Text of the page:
To be precise, it should be noted that there are in reality two large families of networks: “small-worlds” characterized by groupings and short paths, and “scale-free” characterized by the presence of hubs. In practice, most networks are * both * small-world and scale-free and therefore exhibit all three properties at the same time as I describe in the video.
The mechanism which produces these graphs will be different for “scale-free” and for “small-world”. If the new points preferentially connect to the big ones, this will give a “scale-free” (and therefore hubs). To produce small-worlds, you need a preferential attachment to neighbors and some random links. For simplicity, I describe in the video a unique mechanism which produces “scale-free” and “small-world”, but they are often described separately in the scientific literature.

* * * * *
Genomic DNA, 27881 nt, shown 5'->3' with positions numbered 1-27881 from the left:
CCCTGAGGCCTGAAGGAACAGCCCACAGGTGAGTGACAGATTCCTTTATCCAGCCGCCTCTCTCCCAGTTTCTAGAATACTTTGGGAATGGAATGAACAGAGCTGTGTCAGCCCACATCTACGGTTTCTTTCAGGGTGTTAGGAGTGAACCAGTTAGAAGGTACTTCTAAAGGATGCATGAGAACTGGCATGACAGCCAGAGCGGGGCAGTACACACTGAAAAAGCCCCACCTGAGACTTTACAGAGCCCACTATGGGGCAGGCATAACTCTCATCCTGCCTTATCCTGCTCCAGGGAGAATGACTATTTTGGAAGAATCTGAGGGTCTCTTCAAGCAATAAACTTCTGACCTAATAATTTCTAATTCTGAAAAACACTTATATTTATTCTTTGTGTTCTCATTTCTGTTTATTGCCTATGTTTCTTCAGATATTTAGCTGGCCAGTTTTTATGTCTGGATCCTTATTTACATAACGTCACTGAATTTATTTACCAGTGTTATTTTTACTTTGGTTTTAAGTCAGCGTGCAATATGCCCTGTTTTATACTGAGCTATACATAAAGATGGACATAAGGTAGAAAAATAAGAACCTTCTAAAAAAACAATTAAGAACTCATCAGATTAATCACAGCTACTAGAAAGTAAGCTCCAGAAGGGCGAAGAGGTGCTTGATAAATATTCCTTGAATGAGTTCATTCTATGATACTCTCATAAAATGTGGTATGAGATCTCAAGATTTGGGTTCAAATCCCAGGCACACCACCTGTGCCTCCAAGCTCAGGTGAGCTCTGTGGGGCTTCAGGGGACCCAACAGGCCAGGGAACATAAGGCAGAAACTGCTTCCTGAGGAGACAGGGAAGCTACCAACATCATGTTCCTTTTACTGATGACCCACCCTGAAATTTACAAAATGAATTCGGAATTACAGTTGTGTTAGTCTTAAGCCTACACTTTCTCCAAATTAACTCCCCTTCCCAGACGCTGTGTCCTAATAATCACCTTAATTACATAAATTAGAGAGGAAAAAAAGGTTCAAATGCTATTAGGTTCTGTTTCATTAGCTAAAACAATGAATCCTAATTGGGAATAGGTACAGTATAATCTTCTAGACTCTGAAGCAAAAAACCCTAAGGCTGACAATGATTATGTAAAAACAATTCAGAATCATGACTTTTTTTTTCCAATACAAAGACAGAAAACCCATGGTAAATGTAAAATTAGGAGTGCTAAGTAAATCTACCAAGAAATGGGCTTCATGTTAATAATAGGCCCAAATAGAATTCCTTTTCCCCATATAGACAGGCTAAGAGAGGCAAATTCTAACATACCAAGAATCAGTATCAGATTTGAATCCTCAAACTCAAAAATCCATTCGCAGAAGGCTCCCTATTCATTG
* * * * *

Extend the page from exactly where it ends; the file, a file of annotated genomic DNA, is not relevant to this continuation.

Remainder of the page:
Finally on the law of short paths in random networks [Paul Erdös model], the length of the path between two points hardly depends on the size of the network (as indicated at 3:00), but there is however a strong dependence on the number of links that we have placed in the network. In a random network with few social links, the length of the path between two points can be relatively long.